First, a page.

Suberoylanilide hydroxamic acid (SAHA) promotes the epithelial mesenchymal transition of triple negative breast cancer cells via HDAC8/FOXA1 signals.
Wu Shao,Luo Zhi,Yu Peng-Jiu,Xie Hui,He Yu-Wen
Inhibitor of histone deacetylases (HDACIs) have great therapeutic value for triple negative breast cancer (TNBC) patients. Interestingly, our present study reveals that suberoyl anilide hydroxamic acid (SAHA), one of the most advanced pan-HDAC inhibitor, can obviously promote in vitro motility of MDA-MB-231 and BT-549 cells via induction of epithelial-mesenchymal transition (EMT). SAHA treatment significantly down-regulates the expression of epithelial markers E-cadherin (E-Cad) while up-regulates the mesenchymal markers N-cadherin (N-Cad), vimentin (Vim) and fibronectin (FN). However, SAHA has no effect on the expression and nuclear translocation of EMT related transcription factors including Snail, Slug, Twist and ZEB. While SAHA treatment down-regulates the protein and mRNA expression of FOXA1 and then decreases its nuclear translocation. Over-expression of FOXA1 markedly attenuates SAHA induced EMT of TNBC cells. Further, silence of HDAC8, while not HDAC6, alleviates the down-regulation of FOXA1 and up-regulation of N-Cad and Vim in MDA-MB-231 cells treated with SAHA. Collectively, our present study reveals that SAHA can promote EMT of TNBC cells via HDAC8/FOXA1 signals, which suggests that more attention should be paid when SAHA is used as anti-cancer agent for cancer treatment.
Differences in Expression of Key DNA Damage Repair Genes after Epigenetic-Induced BRCAness Dictate Synthetic Lethality with PARP1 Inhibition.
Wiegmans Adrian P,Yap Pei-Yi,Ward Ambber,Lim Yi Chieh,Khanna Kum Kum
Molecular cancer therapeutics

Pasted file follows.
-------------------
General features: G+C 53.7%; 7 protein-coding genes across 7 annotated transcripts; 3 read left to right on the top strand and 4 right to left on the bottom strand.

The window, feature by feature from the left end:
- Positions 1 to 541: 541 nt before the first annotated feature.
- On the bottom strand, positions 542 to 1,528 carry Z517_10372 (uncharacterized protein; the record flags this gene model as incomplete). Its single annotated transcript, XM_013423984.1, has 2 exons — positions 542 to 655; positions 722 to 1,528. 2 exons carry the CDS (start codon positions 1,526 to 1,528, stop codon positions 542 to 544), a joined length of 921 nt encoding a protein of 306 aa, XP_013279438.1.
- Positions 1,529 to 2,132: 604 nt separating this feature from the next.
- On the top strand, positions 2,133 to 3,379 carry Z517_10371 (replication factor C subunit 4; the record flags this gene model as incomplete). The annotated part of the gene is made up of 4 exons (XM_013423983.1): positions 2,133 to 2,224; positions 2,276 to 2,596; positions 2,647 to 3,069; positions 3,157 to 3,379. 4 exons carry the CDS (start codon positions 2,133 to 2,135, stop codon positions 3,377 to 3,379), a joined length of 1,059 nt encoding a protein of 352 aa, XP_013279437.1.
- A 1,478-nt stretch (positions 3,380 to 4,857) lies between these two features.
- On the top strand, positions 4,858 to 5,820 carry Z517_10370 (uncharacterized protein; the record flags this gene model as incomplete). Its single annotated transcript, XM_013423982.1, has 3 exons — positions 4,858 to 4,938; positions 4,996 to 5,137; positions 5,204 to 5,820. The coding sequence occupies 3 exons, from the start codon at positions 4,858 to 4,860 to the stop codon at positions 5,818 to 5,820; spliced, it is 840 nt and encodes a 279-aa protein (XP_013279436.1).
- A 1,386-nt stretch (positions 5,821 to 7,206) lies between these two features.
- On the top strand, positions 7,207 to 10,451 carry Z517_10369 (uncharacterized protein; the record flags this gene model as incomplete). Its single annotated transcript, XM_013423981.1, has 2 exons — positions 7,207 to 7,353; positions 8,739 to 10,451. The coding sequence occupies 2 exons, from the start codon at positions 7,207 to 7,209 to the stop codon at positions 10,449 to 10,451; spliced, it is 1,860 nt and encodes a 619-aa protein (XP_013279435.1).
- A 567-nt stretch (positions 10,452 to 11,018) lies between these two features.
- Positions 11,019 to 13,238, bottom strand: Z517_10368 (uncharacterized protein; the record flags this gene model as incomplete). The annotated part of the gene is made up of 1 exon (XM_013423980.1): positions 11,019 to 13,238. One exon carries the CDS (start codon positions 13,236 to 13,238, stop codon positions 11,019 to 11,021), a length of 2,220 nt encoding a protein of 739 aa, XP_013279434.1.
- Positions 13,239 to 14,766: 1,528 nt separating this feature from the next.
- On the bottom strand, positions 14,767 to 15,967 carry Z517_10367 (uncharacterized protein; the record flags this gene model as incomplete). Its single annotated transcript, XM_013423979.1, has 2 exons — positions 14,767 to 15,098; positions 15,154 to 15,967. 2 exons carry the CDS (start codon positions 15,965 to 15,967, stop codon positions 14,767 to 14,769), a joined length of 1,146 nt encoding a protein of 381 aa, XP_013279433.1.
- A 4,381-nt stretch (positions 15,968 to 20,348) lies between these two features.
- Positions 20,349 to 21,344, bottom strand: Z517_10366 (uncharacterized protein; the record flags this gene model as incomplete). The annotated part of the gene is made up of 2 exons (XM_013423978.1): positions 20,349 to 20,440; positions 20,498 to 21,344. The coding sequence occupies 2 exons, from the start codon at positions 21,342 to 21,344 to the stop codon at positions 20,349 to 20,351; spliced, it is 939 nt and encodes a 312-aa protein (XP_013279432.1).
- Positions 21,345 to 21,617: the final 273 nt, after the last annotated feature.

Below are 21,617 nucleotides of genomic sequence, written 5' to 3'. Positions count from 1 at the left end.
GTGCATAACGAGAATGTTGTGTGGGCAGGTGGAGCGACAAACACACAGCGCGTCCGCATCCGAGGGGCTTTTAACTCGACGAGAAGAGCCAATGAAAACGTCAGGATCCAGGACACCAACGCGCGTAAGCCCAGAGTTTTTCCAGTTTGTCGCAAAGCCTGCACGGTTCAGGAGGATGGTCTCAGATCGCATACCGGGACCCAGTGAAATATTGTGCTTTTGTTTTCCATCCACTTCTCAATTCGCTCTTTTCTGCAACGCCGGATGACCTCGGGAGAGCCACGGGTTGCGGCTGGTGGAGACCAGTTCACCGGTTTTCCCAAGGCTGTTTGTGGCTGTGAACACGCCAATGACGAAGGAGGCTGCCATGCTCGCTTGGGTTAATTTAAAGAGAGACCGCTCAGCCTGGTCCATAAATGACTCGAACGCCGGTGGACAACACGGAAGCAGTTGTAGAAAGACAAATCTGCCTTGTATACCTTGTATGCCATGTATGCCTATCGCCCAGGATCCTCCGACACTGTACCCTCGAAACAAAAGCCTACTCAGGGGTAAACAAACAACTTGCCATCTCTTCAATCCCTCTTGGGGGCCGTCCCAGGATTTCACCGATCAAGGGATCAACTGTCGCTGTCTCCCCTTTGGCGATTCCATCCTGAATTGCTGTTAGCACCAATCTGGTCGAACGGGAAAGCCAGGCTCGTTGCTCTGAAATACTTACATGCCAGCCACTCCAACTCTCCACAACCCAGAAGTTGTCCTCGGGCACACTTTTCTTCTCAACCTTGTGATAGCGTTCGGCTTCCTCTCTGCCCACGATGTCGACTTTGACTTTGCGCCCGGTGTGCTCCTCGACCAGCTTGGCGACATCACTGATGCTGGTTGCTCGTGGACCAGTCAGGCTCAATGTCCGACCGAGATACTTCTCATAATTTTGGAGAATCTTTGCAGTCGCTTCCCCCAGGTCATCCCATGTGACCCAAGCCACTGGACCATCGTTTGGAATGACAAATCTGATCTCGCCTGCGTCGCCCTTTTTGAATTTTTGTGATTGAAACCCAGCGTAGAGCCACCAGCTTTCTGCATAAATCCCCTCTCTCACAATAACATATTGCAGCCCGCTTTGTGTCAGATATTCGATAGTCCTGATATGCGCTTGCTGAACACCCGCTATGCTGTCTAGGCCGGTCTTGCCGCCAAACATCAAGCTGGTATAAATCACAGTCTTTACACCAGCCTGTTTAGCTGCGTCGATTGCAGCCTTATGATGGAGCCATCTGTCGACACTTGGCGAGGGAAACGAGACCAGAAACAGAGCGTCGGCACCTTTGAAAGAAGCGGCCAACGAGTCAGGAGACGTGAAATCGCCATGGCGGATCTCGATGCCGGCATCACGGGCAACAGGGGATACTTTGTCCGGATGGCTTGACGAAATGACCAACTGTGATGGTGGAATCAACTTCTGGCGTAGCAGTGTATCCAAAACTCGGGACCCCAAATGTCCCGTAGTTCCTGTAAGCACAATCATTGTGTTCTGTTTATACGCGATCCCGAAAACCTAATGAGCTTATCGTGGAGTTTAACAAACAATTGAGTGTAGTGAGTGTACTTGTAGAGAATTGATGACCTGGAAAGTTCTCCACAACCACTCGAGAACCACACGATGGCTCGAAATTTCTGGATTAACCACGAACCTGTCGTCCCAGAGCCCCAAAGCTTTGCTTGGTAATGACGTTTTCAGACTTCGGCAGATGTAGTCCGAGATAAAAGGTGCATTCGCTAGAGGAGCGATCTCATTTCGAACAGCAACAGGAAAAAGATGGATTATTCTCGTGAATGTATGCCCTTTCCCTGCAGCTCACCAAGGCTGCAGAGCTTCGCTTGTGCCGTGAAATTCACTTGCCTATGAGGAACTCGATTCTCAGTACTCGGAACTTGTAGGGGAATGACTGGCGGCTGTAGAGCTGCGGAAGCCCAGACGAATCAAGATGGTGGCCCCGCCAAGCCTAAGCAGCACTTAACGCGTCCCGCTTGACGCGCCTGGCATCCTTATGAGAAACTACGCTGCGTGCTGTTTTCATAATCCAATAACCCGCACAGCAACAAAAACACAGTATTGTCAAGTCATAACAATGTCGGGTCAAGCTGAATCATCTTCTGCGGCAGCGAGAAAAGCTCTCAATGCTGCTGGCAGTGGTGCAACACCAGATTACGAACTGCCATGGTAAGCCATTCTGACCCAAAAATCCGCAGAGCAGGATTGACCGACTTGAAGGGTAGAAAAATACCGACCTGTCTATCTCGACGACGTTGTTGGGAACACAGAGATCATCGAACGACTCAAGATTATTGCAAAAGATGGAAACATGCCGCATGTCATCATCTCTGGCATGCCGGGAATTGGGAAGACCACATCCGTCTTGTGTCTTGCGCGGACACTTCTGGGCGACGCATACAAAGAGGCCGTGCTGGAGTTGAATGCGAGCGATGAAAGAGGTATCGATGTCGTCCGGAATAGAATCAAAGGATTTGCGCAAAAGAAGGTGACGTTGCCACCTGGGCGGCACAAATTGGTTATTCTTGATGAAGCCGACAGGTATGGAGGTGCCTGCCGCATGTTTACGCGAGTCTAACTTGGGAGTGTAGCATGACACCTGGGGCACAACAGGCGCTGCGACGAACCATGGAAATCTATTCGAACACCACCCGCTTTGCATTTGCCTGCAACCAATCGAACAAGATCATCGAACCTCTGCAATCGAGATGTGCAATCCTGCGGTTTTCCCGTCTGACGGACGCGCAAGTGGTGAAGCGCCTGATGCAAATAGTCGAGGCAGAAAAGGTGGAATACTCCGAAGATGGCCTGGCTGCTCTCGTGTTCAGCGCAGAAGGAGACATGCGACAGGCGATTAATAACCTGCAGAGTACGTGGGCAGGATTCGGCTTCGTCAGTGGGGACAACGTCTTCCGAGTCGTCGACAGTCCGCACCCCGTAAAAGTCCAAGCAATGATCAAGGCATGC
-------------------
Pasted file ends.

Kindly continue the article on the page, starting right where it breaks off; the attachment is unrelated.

The triple-negative breast cancer (TNBC) subtype represents a cancer that is highly aggressive with poor patient outcome. Current preclinical success has been gained through synthetic lethality, targeting genome instability with PARP inhibition in breast cancer cells that harbor silencing of the homologous recombination (HR) pathway. Histone deacetylase inhibitors (HDACi) are a class of drugs that mediate epigenetic changes in expression of HR pathway genes. Here, we compare the activity of the pan-HDAC inhibitor suberoylanilide hydroxamic acid (SAHA), the class I/IIa HDAC inhibitor valproic acid (VPA), and the HDAC1/2-specific inhibitor romidepsin (ROMI) for their capability to regulate DNA damage repair gene expression and in sensitizing TNBC to PARPi. We found that two of the HDACis tested, SAHA and ROMI, but not VPA, indeed inhibit HR repair and that RAD51, BARD1, and FANCD2 represent key proteins whose inhibition is required for HDACi-mediated therapy with PARP inhibition in TNBC. We also observed that restoration of BRCA1 function stabilizes the genome compared with mutant BRCA1 that results in enhanced polyploid population after combination treatment with HDACi and PARPi. Furthermore, we found that overexpression of the key HR protein RAD51 represents a mechanism for this resistance, promoting aberrant repair and the enhanced polyploidy observed. These findings highlight the key components of HR in guiding synthetic lethality with PARP inhibition and support the rationale for utilizing the novel combination of HDACi and PARPi against TNBC in the clinical setting.